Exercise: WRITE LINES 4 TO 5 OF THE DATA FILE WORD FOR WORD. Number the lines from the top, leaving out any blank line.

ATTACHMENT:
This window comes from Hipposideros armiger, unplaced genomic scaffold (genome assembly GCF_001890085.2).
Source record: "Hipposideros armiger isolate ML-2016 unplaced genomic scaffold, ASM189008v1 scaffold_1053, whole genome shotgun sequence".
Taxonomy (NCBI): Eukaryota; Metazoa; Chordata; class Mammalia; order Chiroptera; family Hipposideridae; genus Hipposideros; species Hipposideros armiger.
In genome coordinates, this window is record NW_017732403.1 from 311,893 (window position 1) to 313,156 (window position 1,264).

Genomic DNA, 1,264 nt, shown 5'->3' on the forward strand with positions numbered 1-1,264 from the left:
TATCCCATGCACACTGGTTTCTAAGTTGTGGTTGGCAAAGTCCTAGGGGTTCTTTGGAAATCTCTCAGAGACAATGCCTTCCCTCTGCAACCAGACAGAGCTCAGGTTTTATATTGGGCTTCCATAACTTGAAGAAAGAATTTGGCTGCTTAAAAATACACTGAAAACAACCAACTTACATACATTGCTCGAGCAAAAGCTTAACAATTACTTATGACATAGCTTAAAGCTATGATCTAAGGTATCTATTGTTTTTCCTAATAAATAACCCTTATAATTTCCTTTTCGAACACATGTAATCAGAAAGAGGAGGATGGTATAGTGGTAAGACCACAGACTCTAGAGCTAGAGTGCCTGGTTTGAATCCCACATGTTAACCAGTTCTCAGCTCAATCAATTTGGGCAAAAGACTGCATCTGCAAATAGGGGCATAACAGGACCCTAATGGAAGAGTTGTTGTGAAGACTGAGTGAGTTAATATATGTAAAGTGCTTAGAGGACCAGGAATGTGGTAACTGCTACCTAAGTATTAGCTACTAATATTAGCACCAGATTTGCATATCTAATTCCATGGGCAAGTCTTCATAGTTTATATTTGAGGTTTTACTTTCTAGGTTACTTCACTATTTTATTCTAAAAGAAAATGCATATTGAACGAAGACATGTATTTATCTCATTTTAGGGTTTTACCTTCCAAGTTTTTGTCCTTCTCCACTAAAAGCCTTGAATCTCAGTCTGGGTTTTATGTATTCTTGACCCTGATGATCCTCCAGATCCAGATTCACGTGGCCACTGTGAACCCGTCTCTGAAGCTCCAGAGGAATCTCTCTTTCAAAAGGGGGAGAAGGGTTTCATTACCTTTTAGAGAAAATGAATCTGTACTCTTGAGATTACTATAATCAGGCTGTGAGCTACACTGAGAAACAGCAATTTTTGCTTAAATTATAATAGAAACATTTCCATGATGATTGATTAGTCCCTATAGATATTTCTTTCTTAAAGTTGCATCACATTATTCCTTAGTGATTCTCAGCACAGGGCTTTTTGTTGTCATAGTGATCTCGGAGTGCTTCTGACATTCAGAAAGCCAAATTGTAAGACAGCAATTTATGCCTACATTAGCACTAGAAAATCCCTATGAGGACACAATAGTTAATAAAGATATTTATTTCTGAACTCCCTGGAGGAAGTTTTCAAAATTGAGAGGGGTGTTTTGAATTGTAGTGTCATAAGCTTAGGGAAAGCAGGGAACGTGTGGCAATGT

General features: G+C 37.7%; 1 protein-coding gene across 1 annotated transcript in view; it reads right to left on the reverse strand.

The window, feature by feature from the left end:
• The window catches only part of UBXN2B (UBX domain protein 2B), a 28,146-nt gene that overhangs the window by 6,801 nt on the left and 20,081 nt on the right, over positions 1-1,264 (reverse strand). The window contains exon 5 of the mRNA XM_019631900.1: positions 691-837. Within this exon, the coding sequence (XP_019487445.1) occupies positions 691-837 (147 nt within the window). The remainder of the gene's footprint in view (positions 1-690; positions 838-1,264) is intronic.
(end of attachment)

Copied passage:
In genome coordinates, this window is record NW_017732403.1 from 311,893 (window position 1) to 313,156 (window position 1,264).

Genomic DNA, 1,264 nt, shown 5'->3' on the forward strand with positions numbered 1-1,264 from the left: